I was pleasantly surprised to be invited to give Schuyler Livingston's eulogy - and even more surprised to learn that it was at his request. We last spoke ten years ago, a painful parting at the end of a struggle in which he was forced out of MorganChaseCiti. Since then, New York City and State have suffered terribly from the problems he thought he had defeated when he was Governor.
Given Schuyler's reputation for hounding his bosses and most of a Legislature out of their jobs, it may be a surprise that Schuyler didn't have a mean streak. He just said what he meant compulsively, which regularly lost him friends among people who preferred to keep the truth at a safe distance.
I've known Schuyler since our first day at Groton, though he only stayed there for a year - his father filed, quite dramatically, for bankruptcy, and Schuyler finished his schooling at Bronx Science. We both went to Columbia, where he originally planned to be a doctor, but somehow we both wound up at Cornell Law School. Fortunately, his brilliance made all of these schools want him as a student.
His early years on Wall Street were remarkable, a rise fueled by his warnings that various kinds of transactions carried consequences the firm wouldn't want to face later. He was repeatedly sidelined and then brought back and promoted, as warning after warning came true. He reached the boardroom after his predecessor was hauled away in handcuffs for a complex scheme that boiled down to bribing an accounting firm's partners to okay a series of transactions. His father's bankruptcy had left him incapable of tolerating corruption, especially financial corruption.
That lack of tolerance for corruption also left him deeply concerned about New York State. Perhaps hoping to distract him, his peers on Wall Street helped him to a seat on the 2024 State Financial Investigative Commission. After a few meetings, he rapidly changed course, and by 2029 had decided to run for Governor. He won the 2030 election by a tiny margin against an incumbent who had disgraced himself repeatedly.
His first few years were rocky, to say the least. The Legislature considered him sanctimonious, to put it mildly, and refused to cooperate with his strivings toward a balanced budget. They called him the Pope, mocking him for both his religious beliefs and his politics. His first term was pretty much a fiery trainwreck - I believe I'm allowed to say that, since I was his chief of staff.
I suspect you're all hoping that I'll have something to say about Saratoga, perhaps even something new. Schuyler had warned me not to share anything more about it until he was gone, but now I can safely tell you that it was the most carefully planned scandal in history, combining his fondness for practical jokes with his need to create a public sense of scandal about a system that had been broken for centuries without anyone much caring.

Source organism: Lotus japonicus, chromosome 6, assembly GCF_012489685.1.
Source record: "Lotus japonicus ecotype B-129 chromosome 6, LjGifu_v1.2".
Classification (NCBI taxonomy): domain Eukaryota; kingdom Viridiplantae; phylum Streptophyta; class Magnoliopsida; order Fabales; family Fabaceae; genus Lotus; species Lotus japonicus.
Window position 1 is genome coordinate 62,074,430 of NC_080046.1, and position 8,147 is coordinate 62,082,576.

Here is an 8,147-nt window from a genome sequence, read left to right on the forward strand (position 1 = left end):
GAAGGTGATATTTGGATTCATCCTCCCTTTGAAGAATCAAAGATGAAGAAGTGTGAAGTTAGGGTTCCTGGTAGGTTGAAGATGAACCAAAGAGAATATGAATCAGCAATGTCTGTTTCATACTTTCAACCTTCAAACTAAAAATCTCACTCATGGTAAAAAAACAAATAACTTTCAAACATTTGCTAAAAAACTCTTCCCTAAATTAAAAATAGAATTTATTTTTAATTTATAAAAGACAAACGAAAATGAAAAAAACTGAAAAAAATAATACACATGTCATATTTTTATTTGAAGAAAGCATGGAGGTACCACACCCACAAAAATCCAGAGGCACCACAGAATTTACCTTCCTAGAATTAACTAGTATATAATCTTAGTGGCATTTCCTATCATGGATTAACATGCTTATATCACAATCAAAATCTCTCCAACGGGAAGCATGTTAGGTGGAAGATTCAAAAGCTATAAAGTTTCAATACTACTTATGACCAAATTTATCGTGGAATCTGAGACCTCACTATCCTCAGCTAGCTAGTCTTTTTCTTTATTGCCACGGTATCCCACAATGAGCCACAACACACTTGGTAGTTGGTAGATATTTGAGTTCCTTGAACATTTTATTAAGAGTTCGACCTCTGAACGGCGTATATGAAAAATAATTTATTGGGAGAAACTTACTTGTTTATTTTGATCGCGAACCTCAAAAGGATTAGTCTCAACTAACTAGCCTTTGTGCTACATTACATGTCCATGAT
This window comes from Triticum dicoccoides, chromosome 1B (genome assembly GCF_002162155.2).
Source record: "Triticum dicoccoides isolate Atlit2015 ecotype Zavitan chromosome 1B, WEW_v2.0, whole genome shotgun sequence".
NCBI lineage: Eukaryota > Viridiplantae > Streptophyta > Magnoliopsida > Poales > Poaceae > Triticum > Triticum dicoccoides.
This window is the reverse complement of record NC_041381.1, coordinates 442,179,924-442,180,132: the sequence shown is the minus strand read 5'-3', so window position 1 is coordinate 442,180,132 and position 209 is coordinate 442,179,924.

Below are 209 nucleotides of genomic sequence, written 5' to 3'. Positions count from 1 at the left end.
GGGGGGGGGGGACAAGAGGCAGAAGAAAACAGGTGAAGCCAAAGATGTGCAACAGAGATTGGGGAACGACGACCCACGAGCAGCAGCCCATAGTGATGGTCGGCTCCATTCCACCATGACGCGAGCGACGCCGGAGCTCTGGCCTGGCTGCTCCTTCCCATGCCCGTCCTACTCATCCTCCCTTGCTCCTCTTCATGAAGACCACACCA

If he were to be a Pope, we decided, he should be a Renaissance Pope.
Since the Legislature had been behaving more and more scandalously for decades without consequence, Schuyler decided it was time to create a scandal on the Governor's side, one that would demand public attention but quickly reflect badly on the Legislature. Schuyler's squeaky-clean reputation would insure that there were plenty of shockwaves, and the timing had to fit perfectly with the 2034 election.
Saratoga was our opportunity - specifically the Speaker's Ball, at the close of the August 2034 racing season. Speaker Dalton sent out his usual invitations for 1200, including fifty invitations sent somewhat grudgingly to the Governor's office for distribution to the Executive Branch. Rather than giving them to department heads, of course, we contacted Marina Tariva, the proprietress of Albany Elite Escorts, and hired 47 of her finest escorts for the Ball. (She was apparently interested in retiring in any case.) They were only there to escort - it was a perfectly legal transaction.
About an hour into the Ball, I escorted his wife into the event, which brought over a few photographers wondering what was going on. Schuyler, as you doubtless know, came in a few minutes later. He was acting rather strangely, bringing 47 beautiful women to a dance attended by many of their regular clients. I'm sure that you've all seen the videotape of the resulting mayhem when the Governor presented them to the Speaker, calling "their graceful presence an appropriate gift to the Legislature for the quality and nature of the Legislature's work, a true reflection of how things get done in New York."
Bad taste, indeed. The media had no idea what to make of it, except to suggest that the Governor had gone mad. The Legislature went berserk, as we'd hoped, setting up impeachment proceedings that we encouraged with generously planted leaks. We had chosen the Governor's guests carefully - I'm still not sure what had enraged Ms. Tariva so severely and made her so interested in cooperating with us - and the scandal grew and grew. Their early rush to impeach the Governor for his insult proved a terrible idea, as the subsequent trial made the Legislature look terrible, in ways that made for attention-grabbing headlines.
That November proved that the electorate could understand a joke, throwing out the worst of the Old Guard, and we finally had a Legislature we could work with. We were happy to hear that there were unexpected rockslides on Bear Mountain on election night, a sign that the world was really changing.